On the cold, crisp morning of April 9, 1866, hundreds of people gathered in downtown Pottsville to commemorate the one year anniversary of Robert E. Lee’s surrender at Appomattox Court House, Virginia.
Celebrations began close to dawn with the firing of a cannon salute that echoed over the coal-rich hills surrounding the Schuylkill County seat. It was to be a day filled with parades, pageantry, and patriotism, filled out with speeches, dancing, and a large quantity of alcohol.
Members of local militia companies, the National Guard forbearers of the 19th century, assembled alongside members of numerous Schuylkill County fire companies for a parade that crisscrossed Pottsville in the morning hours of April 9 beneath American flags, colorful bunting, and to the cheers of thousands of on-lookers. Many of those who participated in the parade were themselves veterans of the Civil War. They basked in the glow in the celebration, something that was scheduled a year earlier, but was cancelled in the wake of the assassination of President Abraham Lincoln just five days after the Army of Northern Virginia surrendered in April 1865. The one year anniversary of Appomattox was to be the long-delayed celebration the local veterans and citizenry wanted but had not yet hosted.
The parades marched with 18 battle flags, worn and tattered by hard service and combat, that had carried with local regiments on battlefields throughout the Civil War.
The parades ended at the American Hotel on Centre Street, near the town’s railroad depot. The parade participants and spectators gathered to hear speeches given on this weighty occasion.
Colonel James J. Conner, a manager of collieries in Schuylkill County and briefly an officer in an emergency regiment formed during the 1863 Confederate invasion of Pennsylvania, spoke first after being introduced by General Henry Pleasants, the famed leader of the 48th Pennsylvania Veteran Volunteer Infantry.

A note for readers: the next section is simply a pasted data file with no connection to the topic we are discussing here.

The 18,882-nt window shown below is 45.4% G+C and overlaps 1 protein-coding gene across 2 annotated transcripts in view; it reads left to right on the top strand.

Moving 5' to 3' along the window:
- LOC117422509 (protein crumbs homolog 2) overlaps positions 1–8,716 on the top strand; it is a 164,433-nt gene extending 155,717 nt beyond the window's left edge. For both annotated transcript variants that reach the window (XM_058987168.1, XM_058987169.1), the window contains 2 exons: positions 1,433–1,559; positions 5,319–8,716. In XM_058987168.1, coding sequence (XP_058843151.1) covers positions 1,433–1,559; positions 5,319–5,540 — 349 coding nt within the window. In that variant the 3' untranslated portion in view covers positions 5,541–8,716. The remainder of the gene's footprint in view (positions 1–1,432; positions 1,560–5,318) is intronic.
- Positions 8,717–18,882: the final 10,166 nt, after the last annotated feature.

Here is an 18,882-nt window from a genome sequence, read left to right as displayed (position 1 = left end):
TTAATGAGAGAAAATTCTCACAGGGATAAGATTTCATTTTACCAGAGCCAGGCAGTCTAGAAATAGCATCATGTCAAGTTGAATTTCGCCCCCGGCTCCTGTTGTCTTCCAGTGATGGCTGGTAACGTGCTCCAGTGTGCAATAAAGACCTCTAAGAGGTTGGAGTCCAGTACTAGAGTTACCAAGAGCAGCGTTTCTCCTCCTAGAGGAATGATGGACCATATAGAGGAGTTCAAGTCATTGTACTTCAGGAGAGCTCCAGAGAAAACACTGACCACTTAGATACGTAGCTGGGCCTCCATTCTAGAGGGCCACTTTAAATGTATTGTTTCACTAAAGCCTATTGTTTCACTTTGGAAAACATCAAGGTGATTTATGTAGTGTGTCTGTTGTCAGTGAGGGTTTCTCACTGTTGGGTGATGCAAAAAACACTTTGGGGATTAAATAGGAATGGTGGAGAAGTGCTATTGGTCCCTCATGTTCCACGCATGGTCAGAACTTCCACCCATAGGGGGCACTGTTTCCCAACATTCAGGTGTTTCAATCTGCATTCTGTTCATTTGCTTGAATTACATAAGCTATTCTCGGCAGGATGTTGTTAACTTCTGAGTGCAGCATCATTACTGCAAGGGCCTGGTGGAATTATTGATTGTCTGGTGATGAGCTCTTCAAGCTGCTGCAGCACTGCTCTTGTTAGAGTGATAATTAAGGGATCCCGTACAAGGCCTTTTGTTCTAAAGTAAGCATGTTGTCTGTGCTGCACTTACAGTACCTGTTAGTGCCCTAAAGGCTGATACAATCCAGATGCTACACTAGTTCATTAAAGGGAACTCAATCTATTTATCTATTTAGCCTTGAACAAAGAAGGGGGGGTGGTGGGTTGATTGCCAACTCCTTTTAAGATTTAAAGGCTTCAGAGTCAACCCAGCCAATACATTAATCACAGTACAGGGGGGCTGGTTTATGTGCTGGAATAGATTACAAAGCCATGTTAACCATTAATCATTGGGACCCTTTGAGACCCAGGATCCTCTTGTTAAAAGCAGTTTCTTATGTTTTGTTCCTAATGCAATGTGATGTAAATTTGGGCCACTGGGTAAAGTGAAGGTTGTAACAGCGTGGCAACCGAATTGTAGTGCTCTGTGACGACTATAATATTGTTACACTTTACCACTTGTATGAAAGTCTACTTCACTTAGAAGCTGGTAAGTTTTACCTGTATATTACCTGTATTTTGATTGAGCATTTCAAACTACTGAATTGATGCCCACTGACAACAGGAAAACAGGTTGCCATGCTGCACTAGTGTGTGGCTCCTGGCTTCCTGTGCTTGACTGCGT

Conner gave a long, winding address that was heavy on name-dropping ancient Greek and Roman figures and rhetoric, but short on substance. His speech started like this:
To you, my fellow-citizens, who, when this old flag was trampled in the dust, when the federal laws were defiled, when Sumpter fell, when the shrill cry that American blood was shed on American soil was ringing through the land, left your counters, your ploughs, your workshops, the pulpit, the farm and the bar, and marched forward to vindicate the insulted majesty of the laws, I intend to say a few words.
It was you who stood like a wall of fire and breasted the desolating tempest like the heroic men of Greece. When danger threatened and peril beset them, their last rallying point was the pillared fame, and their last prayer was said under the glittering aegis of the blue-eyed Minerva.
Your rallying point was Washington, (a name now as historic as the Grecian Cane.) Each of you carried his life in his hand and went prepared to say your last prayer under the dome of the Capitol of the American Republic…
After Conners stepped down from the speakers’ platform, he was replaced by Colonel David B. Green, the former adjutant of the 129th Pennsylvania Volunteer Infantry, a nine-months regiment that served from 1862 until 1863, seeing action most famously at the First and Second Battles of Fredericksburg. Green’s speech was powerful and directly addressed the questions hanging heavy in the air in the spring of 1866.
How would the Civil War be remembered? How would the Union soldiers be honored and commemorated? What did it all mean for the future of the United States of America? All with a heaping helping of scorn for former rebels who Green and many others in that crowd viewed as the aggressors in a conflict fought in an ill-begotten effort to preserve Southern institutions – slavery and white supremacy. Below is Green’s speech in full, as provided to the Miners’ Journal of Pottsville: